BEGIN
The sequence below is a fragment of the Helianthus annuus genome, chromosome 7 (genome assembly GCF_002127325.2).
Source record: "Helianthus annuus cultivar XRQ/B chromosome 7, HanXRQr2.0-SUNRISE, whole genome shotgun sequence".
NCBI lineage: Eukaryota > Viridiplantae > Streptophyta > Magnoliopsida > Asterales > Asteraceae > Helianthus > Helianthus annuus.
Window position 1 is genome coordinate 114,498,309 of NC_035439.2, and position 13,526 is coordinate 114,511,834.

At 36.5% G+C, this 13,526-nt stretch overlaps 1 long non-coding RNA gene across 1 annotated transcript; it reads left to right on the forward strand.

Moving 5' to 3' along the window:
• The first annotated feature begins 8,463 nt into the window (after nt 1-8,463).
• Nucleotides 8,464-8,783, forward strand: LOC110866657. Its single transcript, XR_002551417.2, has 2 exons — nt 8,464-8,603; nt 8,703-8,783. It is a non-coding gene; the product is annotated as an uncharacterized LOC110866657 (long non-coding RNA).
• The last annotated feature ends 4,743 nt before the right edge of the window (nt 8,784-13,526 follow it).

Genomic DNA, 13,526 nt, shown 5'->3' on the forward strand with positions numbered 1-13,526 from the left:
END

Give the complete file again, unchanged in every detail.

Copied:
The sequence below is a fragment of the Helianthus annuus genome, chromosome 7 (genome assembly GCF_002127325.2).
Source record: "Helianthus annuus cultivar XRQ/B chromosome 7, HanXRQr2.0-SUNRISE, whole genome shotgun sequence".
NCBI lineage: Eukaryota > Viridiplantae > Streptophyta > Magnoliopsida > Asterales > Asteraceae > Helianthus > Helianthus annuus.
Window position 1 is genome coordinate 114,498,309 of NC_035439.2, and position 13,526 is coordinate 114,511,834.

At 36.5% G+C, this 13,526-nt stretch overlaps 1 long non-coding RNA gene across 1 annotated transcript; it reads left to right on the forward strand.

Moving 5' to 3' along the window:
• The first annotated feature begins 8,463 nt into the window (after nt 1-8,463).
• Nucleotides 8,464-8,783, forward strand: LOC110866657. Its single transcript, XR_002551417.2, has 2 exons — nt 8,464-8,603; nt 8,703-8,783. It is a non-coding gene; the product is annotated as an uncharacterized LOC110866657 (long non-coding RNA).
• The last annotated feature ends 4,743 nt before the right edge of the window (nt 8,784-13,526 follow it).

Genomic DNA, 13,526 nt, shown 5'->3' on the forward strand with positions numbered 1-13,526 from the left: